Executing SQL Stored Procedures from inside a Web Application, Part 3

Thursday May 4th 2006 by Don Schlichting

Part 3 of this series continues working with OUTPUT parameters, focusing on using a stored procedure to insert a new record from data collected on a web page, then passing an identity value created from that row back to the web page.


This article focuses on using a stored procedure to insert a new record from data collected on a web page, then passing an identity value created from that row back to the web page. In the previous articles in this series, Part One described the benefits of using stored procedures along with an example of populating a web data grid from a stored procedure. Part Two expanded by introducing INPUT parameters, which were used in the WHERE clause of a stored procedure. The value of the INPUT was gathered from a text box on a web page. This article continues where Part One and Two left off, working with OUTPUT parameters.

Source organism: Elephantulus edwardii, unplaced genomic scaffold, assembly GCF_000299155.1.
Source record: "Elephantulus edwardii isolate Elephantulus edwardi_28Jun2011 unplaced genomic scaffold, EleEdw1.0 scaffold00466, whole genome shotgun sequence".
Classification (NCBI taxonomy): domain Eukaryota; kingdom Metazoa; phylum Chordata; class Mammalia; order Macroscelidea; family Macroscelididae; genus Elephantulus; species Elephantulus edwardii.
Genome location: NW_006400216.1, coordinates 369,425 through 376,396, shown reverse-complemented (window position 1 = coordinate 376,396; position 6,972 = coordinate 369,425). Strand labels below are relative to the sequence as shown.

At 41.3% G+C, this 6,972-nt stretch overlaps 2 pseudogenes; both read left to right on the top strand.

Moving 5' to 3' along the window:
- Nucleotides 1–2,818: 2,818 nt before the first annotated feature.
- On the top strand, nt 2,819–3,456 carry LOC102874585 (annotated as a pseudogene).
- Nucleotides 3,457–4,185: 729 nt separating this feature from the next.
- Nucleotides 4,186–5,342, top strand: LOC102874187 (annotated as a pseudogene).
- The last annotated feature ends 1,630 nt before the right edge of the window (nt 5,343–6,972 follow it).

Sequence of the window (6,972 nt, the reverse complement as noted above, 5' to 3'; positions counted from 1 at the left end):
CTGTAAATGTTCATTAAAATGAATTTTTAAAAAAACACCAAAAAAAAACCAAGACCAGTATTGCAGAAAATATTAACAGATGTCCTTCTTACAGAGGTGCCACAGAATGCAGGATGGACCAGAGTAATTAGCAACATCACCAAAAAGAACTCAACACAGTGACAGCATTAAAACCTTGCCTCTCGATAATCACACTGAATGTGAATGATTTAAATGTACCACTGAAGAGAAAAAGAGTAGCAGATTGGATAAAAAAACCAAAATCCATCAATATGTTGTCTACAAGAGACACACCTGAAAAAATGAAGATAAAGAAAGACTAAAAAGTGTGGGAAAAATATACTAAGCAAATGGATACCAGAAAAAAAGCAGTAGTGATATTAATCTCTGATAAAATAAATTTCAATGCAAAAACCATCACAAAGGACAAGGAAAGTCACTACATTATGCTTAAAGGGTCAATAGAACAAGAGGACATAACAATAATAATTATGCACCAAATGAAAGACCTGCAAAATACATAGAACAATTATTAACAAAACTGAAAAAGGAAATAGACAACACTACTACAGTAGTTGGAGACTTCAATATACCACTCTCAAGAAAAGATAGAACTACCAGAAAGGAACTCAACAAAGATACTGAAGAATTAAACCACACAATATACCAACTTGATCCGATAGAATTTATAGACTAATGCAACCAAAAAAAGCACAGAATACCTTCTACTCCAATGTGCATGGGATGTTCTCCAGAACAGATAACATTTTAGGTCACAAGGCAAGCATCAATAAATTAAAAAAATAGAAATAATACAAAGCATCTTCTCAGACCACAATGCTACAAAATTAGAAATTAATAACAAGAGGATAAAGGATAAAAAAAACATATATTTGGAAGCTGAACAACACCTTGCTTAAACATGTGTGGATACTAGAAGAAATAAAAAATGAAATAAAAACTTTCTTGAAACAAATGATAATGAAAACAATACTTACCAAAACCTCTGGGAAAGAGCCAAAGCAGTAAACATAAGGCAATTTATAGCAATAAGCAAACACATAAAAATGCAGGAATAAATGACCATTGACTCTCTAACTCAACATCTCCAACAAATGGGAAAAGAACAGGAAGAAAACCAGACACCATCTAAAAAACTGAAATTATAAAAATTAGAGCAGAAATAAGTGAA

There are three types of parameters that can be passed into or from a stored procedure: INPUT, OUTPUT, and RETURN. INPUT parameters are used to pass data into a procedure from a calling application, OUTPUT parameters pass data from a procedure back to the calling application, and RETURN passes an error or completion code back from the procedure.


For this article, we are interested in having a procedure create a new row, which includes an auto identity field, and getting that new identity back to our calling application (a web page in this example). This is a prefect fit for an OUTPUT parameter. An OUTPUT parameter is used to send a value back to the application that called it. Create a test database and table with the following script.

USE test;
ID int IDENTITY(1,1),
DateCreated datetime

Table1 contains an auto identity field, directing SQL to auto number the ID field for every row created. This is the value we will want to return to a web page. The following script will create a stored procedure that will populate the DateCreated field with the date and time the procedure was executed.

 ( GETDATE() )